Do you suffer from hypertension? There's good news for you: a new study has revealed that adding at least one glass of cherry juice to your daily meals can significantly reduce the pain linked with this ailment.

Delicious cherries have been associated with a wide array of health benefits, such as reducing osteoarthritis symptoms, inducing deep sleep and helping drinkers lose weight.

Now, the new report has found that cherry juice can lower the blood pressure of drinkers, perhaps to an extent that the need for medication may be eliminated.

Scientists from Northumbria University, Newcastle studied 15 adults with blood pressure readings of at least 130/90 mmHg, suggesting the risk for heart disease-related problems.

The research team found that men with early signs of hypertension who drank cherry juice saw a 7 percent reduction in their blood pressure levels in the 3 hours after intake, compared to men who drank fruit-flavored cordial.

To the surprise of experts, the lower blood pressure prompted by the cherry juice can be compared to the levels achieved by blood pressure medications such as ACE inhibitors or beta blockers.

Study co-author Professor Glyn Howatson says they believe the benefits offered by cherry juice could be linked to the combined actions of the plant compounds within the juice and the positive impact they have on vascular function.

The findings of their study will be featured in the American Journal of Clinical Nutrition.

Meanwhile, another study published in 2014 revealed that drinking tart cherry juice can alleviate gout pain because of its effect on uric acid metabolism.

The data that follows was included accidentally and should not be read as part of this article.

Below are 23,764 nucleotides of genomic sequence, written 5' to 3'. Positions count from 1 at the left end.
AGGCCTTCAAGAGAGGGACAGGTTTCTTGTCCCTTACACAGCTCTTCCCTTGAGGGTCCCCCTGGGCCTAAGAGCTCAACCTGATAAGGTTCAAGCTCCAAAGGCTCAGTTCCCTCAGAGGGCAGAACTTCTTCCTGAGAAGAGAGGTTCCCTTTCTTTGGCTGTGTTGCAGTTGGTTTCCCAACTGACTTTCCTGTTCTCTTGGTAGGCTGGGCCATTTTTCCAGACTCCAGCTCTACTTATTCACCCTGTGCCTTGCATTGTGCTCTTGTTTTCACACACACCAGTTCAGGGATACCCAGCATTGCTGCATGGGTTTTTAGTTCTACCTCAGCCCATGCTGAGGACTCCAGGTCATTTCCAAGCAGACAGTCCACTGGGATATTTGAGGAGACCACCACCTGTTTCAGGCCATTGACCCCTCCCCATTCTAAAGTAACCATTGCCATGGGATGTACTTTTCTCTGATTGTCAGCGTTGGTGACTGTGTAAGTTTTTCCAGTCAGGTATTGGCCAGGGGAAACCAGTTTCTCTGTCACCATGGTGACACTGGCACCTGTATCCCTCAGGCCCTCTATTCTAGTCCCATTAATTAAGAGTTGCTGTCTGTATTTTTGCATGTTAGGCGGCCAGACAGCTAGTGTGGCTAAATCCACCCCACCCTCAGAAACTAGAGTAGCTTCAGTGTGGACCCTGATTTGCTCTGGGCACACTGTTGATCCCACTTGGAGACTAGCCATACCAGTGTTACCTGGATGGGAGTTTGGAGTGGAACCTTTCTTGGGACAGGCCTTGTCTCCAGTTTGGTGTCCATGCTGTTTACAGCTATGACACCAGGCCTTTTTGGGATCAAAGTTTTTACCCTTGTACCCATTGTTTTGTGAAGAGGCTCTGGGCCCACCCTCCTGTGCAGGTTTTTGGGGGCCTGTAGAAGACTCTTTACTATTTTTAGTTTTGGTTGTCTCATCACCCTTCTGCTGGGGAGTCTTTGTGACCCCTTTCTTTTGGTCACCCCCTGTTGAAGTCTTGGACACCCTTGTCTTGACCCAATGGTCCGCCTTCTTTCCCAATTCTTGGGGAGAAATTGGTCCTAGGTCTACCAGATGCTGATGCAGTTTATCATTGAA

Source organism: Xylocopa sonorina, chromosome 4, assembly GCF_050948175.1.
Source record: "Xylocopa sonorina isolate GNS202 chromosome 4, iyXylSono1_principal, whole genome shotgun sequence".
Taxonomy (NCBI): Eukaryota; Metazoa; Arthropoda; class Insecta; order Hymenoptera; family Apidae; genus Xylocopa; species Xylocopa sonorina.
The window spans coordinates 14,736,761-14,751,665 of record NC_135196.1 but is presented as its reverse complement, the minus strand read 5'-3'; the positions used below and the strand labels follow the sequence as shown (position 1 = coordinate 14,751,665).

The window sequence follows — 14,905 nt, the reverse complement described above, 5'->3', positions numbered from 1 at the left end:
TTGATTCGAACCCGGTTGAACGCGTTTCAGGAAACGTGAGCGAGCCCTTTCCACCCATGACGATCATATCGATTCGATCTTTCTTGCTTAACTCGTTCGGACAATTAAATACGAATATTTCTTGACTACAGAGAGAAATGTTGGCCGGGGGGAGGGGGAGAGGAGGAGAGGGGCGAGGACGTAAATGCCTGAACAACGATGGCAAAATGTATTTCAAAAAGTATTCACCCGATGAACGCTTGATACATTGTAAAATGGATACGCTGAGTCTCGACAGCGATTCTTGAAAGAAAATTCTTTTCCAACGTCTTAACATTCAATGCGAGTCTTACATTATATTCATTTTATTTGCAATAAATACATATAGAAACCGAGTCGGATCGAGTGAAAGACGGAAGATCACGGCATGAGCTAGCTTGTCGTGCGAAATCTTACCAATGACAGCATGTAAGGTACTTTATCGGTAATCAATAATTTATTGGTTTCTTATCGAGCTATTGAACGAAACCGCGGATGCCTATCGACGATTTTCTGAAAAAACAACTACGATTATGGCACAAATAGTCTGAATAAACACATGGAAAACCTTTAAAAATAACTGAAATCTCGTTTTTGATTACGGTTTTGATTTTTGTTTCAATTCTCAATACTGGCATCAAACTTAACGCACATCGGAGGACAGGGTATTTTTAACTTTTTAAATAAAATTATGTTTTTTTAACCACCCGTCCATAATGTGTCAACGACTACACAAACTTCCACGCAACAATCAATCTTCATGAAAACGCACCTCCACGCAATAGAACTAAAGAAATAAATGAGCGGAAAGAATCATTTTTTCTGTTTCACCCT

The report, which was again conducted by scientists from Northumbria University, explored the impact of cherry juice consumption in healthy participants, determining uric acid levels in the urine and blood.

Each of the 12 study participants was given two doses of concentrated cherry juice for several phases. The phases lasted two days with a 10-day washout period. The first dose of cherry juice was given during the morning, with 30 mL (1 fluid ounce) of cherry juice mixed with 100 mL (3.38 fluid ounces) of water. The second dose was taken before dinner, with double the mL of cherry juice but with the same amount of water.

In the end, researchers found no difference between the doses of cherry juice given. Uric acid levels in the blood became lower while uric acid in the urine spiked, revealing that the juice indeed promotes elimination of harmful acids in the body.

Photo: Quinn Dombrowski | Flickr

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